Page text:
However, Intelligent Systems adds a lot of new content to the series. Past the first mission, in Petalburg, which is classic Mario, the developers have added many new places for Mario to visit, including a glitzy floating city with a fighting tournament and a dark land. The new lands mesh reasonably well with the classic Mario worlds, and are something fresh in something that could have been a complete rehash of Mario’s career, but they (the visually obnoxious Rawk Hawk comes to mind) lack the charm of Nintendo’s classic characters. While I have to applaud Intelligent Systems for not riding the coattails of the previous Mario games, [not?] playing it safe might have been a more satisfying experience.

The game has some other small issues as well; as much as Paper Mario lookslike a cartoon, the lack of spoken dialogue gives it away as a game. Though like Mario & Luigi there are a lot of sound effects (Mario’s “Ok!” and other such exclamations), ninety-nine percent of the game’s dialogue is text. C’mon, Nintendo, if you are going to make your games look like cartoons, make them sound like them too! Make the experience complete. In other areas, it’s impossible to skip past cinema scenes. Normally this isn’t a big deal, but during the aforementioned tournament, after every fight you’re “treated” to the same cutscene over and over. Even Metroid Prime 2 allows the player to skip non-loading cutscenes. Furthermore, Mario’s sidekicks are often extremely similar (close to carbon copies) of his sidekicks in the original Paper Mario. Changing up the formula a bit would have been much appreciated.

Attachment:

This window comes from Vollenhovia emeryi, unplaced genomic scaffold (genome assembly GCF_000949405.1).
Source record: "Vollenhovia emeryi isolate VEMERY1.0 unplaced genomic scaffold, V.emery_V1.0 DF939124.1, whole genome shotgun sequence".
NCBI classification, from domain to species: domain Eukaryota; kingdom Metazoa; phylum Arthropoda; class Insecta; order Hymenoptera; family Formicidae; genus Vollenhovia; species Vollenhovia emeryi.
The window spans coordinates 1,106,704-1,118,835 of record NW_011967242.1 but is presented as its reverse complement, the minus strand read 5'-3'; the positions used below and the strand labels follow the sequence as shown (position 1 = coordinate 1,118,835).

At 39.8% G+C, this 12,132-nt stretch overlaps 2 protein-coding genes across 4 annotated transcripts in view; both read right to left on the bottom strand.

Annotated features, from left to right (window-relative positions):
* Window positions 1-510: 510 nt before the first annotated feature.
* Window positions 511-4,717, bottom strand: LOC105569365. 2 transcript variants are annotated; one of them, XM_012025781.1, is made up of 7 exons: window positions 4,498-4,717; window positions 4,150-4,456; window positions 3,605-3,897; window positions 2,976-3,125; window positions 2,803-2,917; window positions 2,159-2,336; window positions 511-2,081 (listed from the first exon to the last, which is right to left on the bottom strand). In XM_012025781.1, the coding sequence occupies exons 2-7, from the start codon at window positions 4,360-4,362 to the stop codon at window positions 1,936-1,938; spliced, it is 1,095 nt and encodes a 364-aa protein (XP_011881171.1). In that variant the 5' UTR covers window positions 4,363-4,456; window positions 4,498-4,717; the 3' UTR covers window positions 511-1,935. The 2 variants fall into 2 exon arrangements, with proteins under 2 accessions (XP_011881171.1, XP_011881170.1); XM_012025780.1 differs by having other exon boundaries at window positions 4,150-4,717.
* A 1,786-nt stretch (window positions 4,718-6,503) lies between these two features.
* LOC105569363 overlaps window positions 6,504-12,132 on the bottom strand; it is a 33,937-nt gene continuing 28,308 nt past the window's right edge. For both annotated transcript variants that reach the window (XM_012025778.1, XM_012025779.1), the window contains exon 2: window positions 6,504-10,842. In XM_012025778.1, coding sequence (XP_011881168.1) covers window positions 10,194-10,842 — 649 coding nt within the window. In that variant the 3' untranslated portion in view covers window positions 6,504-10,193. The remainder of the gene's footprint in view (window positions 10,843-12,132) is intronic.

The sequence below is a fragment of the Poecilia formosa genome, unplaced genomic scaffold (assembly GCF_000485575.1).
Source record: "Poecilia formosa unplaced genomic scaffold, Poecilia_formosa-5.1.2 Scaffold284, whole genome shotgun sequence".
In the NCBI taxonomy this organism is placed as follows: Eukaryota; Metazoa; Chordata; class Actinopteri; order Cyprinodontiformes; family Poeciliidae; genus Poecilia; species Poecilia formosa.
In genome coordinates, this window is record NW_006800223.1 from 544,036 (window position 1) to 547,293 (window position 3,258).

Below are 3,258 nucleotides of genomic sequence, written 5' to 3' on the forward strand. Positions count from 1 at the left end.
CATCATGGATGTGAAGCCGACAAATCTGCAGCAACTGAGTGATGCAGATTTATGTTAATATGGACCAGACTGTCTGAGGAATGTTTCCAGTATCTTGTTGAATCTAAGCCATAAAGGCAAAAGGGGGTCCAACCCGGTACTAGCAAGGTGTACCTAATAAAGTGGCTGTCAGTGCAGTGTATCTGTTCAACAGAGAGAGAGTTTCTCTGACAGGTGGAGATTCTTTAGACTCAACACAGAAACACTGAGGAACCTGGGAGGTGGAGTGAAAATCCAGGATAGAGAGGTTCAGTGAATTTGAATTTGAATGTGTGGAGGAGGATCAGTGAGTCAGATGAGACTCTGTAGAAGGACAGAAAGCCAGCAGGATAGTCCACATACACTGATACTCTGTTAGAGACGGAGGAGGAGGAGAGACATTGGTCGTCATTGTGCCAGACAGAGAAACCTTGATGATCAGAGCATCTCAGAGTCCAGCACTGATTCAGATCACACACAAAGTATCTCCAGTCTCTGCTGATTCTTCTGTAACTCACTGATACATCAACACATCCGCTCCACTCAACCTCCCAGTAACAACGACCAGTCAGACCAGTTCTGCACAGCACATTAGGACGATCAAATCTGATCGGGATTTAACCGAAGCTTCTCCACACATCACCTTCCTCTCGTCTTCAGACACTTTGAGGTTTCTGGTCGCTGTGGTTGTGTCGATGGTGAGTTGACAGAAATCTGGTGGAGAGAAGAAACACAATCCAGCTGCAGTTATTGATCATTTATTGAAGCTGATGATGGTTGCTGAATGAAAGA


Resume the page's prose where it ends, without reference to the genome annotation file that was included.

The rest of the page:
It’s simple and very similar to the Nintendo 64 Paper Mario. Despite even its unwieldy title, Paper Mario: The Thousand Year Door is an engaging, fun diversion. Unlike other simple RPGs, the game is reasonably long too (and it contains a “secret” battle arena which lengthens the play time a bit). It, perhaps, is not worth the retail price, but if you enjoyed any of the previous Mario RPG titles Paper Mario for the Gamecube is a great title to add to your collection on sale.

About This Item

  • Paper Mario: The Thousand Year Door

  • Format:
  • Production:
    Nintendo / Intelligent Systems
  • Rating:

Discussion / Feedback

Currently Viewing: pg.23